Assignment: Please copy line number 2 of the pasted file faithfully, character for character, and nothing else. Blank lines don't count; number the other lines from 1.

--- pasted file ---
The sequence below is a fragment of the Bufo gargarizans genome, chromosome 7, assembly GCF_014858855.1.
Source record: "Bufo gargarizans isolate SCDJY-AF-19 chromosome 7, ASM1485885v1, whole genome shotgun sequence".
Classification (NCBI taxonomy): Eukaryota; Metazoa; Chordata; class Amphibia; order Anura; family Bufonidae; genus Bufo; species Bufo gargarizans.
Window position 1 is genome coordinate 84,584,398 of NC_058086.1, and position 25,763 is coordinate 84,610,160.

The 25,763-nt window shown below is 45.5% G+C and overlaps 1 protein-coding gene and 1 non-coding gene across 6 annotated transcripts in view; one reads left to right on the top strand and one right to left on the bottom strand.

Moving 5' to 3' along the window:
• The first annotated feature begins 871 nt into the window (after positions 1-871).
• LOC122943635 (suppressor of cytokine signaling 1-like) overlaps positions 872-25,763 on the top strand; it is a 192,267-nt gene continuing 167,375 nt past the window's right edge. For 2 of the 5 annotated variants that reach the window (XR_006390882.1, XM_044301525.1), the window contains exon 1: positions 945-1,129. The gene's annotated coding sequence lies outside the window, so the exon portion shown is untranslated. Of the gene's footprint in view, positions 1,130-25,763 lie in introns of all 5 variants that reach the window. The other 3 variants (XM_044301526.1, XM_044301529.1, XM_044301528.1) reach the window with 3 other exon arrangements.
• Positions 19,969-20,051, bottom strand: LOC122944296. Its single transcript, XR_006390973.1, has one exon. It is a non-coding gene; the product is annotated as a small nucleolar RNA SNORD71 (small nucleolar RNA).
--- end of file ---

Source record: "Bufo gargarizans isolate SCDJY-AF-19 chromosome 7, ASM1485885v1, whole genome shotgun sequence".